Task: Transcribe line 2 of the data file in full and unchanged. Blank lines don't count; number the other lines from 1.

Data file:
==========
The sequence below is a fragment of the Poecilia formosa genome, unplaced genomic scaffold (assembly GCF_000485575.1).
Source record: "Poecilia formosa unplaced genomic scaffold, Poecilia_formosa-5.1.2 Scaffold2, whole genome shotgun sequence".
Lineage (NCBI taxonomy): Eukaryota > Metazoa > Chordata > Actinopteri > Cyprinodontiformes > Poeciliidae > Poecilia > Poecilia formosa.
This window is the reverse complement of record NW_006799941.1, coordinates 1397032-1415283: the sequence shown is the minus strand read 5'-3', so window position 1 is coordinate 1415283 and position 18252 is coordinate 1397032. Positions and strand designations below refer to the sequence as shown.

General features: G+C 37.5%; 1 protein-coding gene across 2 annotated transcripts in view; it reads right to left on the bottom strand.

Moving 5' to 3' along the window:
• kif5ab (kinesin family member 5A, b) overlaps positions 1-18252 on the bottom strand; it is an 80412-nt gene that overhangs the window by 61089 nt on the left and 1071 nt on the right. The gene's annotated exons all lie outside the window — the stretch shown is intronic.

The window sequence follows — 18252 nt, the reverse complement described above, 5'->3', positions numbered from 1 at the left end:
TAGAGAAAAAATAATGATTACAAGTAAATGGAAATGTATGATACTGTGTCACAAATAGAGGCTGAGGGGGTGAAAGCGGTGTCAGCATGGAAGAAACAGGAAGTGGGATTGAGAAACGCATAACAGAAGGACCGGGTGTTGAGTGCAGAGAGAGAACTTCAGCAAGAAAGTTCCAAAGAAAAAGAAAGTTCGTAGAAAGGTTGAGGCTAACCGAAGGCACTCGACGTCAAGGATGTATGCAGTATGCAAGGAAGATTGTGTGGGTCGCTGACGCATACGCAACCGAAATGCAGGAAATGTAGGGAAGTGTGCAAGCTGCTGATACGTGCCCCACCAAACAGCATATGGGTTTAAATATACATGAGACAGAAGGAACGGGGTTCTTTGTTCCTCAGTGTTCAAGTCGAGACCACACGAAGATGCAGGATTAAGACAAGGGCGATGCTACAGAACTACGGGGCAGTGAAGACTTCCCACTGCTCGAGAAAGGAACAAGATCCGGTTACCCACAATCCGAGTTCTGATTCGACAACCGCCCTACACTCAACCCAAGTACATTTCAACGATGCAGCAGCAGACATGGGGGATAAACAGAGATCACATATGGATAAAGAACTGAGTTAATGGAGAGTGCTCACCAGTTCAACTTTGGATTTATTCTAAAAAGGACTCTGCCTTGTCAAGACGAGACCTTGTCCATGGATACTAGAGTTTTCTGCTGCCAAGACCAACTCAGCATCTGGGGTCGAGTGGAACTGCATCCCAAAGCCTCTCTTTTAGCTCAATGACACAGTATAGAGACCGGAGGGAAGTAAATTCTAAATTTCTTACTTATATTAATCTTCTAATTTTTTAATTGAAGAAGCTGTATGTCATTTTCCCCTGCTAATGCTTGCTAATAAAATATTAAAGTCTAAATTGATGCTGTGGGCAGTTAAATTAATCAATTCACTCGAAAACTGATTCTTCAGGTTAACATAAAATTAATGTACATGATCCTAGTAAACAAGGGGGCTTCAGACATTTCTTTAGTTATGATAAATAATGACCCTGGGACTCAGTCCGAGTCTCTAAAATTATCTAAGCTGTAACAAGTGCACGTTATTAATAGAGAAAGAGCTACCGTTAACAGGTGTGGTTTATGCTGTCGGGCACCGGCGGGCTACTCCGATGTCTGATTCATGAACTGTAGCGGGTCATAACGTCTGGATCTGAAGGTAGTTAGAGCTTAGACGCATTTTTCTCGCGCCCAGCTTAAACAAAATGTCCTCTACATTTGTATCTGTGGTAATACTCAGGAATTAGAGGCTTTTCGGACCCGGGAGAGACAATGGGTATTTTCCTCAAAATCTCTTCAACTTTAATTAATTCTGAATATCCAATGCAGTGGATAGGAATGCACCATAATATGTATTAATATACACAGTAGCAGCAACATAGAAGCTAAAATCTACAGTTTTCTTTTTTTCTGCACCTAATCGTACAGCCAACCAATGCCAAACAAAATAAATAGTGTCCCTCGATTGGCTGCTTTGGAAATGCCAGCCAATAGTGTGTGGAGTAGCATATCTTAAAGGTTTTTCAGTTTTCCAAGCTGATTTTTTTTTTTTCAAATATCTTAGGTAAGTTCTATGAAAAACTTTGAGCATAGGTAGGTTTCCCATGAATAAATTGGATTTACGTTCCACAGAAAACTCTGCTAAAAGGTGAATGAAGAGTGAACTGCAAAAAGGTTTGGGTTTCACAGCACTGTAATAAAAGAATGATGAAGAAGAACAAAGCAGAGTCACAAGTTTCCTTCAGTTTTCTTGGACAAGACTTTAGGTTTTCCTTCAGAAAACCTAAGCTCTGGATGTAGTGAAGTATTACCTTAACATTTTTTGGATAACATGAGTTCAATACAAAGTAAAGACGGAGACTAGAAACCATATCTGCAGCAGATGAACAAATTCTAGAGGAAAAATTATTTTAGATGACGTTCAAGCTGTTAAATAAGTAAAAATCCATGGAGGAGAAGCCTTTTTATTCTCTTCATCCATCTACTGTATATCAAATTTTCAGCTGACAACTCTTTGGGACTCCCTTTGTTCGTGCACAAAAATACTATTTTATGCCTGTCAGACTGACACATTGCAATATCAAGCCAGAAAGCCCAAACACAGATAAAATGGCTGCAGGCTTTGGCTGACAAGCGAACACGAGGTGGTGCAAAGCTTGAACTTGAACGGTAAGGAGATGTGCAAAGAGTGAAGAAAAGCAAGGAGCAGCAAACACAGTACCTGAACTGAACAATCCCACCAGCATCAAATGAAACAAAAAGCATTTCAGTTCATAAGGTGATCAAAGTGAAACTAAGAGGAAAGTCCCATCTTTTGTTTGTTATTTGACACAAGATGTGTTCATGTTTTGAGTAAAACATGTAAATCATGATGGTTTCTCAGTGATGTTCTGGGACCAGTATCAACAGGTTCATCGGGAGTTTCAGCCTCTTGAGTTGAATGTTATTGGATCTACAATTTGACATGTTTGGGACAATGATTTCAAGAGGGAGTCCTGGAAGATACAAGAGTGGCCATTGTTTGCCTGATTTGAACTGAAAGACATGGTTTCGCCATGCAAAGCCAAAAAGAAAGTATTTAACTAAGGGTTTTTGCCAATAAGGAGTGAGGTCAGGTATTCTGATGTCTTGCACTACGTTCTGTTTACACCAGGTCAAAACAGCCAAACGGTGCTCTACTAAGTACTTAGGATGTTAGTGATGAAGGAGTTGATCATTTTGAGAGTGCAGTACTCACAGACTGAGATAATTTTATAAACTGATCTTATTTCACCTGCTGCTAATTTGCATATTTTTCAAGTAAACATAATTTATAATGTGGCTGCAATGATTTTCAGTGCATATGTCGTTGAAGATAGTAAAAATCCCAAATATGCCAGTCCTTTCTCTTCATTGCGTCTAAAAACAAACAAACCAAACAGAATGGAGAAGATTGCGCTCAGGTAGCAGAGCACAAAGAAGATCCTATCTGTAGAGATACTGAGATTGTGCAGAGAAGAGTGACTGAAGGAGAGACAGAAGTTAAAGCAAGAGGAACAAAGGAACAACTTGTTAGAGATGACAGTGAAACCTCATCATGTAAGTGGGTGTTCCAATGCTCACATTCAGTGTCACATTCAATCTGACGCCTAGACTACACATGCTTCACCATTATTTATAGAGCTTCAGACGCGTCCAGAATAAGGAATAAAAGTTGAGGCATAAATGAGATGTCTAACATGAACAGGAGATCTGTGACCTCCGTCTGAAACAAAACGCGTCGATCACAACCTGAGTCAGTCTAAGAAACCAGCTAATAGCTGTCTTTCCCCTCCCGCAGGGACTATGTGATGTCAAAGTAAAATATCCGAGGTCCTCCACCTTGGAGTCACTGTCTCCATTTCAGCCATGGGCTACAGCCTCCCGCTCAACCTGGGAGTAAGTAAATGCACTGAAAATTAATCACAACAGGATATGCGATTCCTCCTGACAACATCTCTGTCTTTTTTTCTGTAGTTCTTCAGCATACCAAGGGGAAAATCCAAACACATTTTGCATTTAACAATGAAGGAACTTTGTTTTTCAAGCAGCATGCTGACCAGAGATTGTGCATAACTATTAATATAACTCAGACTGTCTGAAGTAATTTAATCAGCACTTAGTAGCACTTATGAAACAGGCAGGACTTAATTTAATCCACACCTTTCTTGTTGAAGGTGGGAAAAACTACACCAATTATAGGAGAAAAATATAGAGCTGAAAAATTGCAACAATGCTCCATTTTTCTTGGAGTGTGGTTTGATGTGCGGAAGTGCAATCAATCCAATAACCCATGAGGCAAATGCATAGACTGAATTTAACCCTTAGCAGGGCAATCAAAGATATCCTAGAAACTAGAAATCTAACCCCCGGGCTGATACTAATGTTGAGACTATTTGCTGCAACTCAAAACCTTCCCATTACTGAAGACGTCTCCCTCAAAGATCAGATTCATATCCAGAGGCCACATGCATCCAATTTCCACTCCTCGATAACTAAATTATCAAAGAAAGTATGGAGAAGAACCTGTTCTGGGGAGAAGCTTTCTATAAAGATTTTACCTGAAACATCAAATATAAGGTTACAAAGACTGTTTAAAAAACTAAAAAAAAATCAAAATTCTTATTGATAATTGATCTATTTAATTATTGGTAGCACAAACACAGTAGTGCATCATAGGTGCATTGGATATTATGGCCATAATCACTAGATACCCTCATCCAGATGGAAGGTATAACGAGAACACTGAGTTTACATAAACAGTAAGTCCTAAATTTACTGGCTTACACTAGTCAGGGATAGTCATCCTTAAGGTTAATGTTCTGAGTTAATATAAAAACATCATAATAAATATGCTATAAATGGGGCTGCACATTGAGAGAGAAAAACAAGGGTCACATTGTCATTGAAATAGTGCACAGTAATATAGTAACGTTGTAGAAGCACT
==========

Source record: "Poecilia formosa unplaced genomic scaffold, Poecilia_formosa-5.1.2 Scaffold2, whole genome shotgun sequence".